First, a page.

Second homes are leaving local people without having the option of just one. People now have the ability to travel distances like never before and this has made second home ownership much more practical for weekend use. It has however meant that property prices in rural and seaside locations have exploded as high earning city folk have found it easy to buy such property. The downside is that they have priced local traditionally-low-earners out of their own markets. With inadequate levels of social housing and responsive development which is ‘affordable’, people who want to leave home and remain in the communities in which they grew up are now finding that they simply no longer have that choice.
House ownership has become speculative beyond basic investment and security. People now buy property as an investment and typically seek the same properties as first time buyers, thereby eliminating many of the opportunities for owner-occupation, whilst forcing house prices and rental values up at the same time.
These are the real and for many, very painful aspects of the UK housing market as they stand today, and they will not be addressed simply by allowing development on a scale which is only certain to exacerbate the problems as they stand, potentially create a whole lot more problems beside and only truly benefit the developers whom the whole Planning system seems to have been created for.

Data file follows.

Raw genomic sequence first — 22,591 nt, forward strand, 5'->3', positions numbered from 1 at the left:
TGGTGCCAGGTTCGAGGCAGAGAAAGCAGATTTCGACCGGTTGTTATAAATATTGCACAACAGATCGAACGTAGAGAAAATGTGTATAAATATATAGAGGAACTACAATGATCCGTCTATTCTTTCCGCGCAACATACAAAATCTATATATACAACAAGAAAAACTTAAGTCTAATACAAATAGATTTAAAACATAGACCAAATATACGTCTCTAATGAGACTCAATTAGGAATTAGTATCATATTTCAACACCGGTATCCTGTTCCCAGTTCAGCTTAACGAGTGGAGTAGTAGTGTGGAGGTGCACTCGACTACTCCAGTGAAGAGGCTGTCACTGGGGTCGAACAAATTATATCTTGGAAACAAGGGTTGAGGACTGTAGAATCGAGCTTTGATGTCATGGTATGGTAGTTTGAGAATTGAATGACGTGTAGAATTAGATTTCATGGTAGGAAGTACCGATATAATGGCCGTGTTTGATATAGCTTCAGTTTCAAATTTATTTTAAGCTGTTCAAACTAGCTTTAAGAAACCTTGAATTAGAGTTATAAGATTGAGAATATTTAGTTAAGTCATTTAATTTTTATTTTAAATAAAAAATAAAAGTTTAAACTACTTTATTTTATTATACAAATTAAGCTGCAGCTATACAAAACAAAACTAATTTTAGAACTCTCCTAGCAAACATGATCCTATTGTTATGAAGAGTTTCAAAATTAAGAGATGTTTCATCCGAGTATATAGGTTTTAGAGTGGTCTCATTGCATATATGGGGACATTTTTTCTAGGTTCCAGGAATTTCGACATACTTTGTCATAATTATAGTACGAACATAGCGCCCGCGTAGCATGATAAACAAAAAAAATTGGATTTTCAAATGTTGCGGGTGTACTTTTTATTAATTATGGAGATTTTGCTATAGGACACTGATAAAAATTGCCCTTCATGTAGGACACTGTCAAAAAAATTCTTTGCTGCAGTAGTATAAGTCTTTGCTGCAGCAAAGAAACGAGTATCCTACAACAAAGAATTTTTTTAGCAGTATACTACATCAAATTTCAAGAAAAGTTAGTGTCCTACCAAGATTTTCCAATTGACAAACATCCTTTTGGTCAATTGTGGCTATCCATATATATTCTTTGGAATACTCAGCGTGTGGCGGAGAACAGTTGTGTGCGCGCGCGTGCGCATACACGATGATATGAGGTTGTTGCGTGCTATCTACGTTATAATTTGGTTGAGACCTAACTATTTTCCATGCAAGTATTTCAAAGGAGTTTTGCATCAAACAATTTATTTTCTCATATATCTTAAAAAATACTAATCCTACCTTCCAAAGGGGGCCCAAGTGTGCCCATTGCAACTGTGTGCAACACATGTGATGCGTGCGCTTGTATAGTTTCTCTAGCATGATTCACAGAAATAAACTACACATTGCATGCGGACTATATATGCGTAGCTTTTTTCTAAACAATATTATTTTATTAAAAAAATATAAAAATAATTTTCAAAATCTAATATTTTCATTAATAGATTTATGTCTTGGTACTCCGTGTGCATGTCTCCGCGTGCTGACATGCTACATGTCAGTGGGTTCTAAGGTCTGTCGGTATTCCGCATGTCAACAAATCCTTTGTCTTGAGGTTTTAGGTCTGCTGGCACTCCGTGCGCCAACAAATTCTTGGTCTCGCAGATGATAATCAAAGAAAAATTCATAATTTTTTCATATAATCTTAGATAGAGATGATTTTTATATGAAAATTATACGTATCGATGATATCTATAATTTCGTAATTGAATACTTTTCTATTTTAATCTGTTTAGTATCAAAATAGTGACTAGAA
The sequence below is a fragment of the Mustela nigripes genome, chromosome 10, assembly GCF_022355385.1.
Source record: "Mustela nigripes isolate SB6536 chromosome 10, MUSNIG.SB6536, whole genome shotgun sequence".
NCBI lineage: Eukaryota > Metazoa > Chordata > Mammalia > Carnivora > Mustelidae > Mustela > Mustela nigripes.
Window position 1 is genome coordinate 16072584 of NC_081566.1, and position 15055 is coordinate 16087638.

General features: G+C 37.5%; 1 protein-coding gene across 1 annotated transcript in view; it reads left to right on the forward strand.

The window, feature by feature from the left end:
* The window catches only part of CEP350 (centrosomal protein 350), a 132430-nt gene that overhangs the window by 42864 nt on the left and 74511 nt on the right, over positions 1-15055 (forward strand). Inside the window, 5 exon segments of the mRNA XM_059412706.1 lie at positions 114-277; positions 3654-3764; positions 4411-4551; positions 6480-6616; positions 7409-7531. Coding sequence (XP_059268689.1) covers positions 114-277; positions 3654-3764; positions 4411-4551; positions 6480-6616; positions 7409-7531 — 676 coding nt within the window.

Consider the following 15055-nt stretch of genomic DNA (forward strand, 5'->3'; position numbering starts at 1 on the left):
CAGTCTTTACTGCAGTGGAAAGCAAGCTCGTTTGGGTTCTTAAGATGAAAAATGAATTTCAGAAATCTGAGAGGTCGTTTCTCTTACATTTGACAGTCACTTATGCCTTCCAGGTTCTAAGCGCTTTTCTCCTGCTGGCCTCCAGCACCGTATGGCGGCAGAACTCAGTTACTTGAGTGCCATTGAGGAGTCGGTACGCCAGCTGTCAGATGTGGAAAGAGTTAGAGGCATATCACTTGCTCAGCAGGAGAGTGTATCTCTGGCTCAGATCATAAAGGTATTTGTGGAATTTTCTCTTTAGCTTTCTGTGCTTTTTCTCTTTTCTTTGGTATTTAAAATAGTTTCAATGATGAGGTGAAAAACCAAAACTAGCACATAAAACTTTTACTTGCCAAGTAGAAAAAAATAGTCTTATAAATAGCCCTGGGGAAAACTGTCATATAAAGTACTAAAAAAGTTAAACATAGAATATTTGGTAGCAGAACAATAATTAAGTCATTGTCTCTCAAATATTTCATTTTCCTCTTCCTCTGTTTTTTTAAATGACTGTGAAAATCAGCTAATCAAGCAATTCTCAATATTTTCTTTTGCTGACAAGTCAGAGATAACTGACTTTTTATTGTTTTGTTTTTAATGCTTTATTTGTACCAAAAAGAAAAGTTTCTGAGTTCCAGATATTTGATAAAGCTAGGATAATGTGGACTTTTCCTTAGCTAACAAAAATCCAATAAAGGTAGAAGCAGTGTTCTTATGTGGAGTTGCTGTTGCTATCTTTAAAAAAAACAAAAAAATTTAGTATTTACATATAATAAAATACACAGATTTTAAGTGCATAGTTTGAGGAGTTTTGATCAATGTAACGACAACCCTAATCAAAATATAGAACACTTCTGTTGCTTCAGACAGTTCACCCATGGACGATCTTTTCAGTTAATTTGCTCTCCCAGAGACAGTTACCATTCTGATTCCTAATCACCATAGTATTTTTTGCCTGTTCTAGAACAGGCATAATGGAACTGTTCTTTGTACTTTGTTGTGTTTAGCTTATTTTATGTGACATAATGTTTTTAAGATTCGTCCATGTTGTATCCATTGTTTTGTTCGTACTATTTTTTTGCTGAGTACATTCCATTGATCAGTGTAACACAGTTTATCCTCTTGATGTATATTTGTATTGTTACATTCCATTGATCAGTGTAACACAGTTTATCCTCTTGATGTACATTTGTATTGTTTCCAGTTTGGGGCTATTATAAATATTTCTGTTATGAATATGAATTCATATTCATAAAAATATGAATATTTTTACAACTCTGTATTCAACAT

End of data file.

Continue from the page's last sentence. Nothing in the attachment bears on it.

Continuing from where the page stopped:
Politicians must do much more to recognise and understand the issues facing people as they consider their next home. They then must develop genuine well-thought-out solutions that actually help and assist the people who need the help to avoid or remove themselves from misery and doesn’t reward those who deliberately or otherwise make profit from creating more of it.
There is so much more that our politicians could do. For instance, why don’t they:
- Add additional stamp duty to buy-to-let mortgages on 2-3 bed homes – those typically bought by private property investors.
- Add a tax or levy to the monthly repayments on buy-to-let mortgages on 2-3 bed homes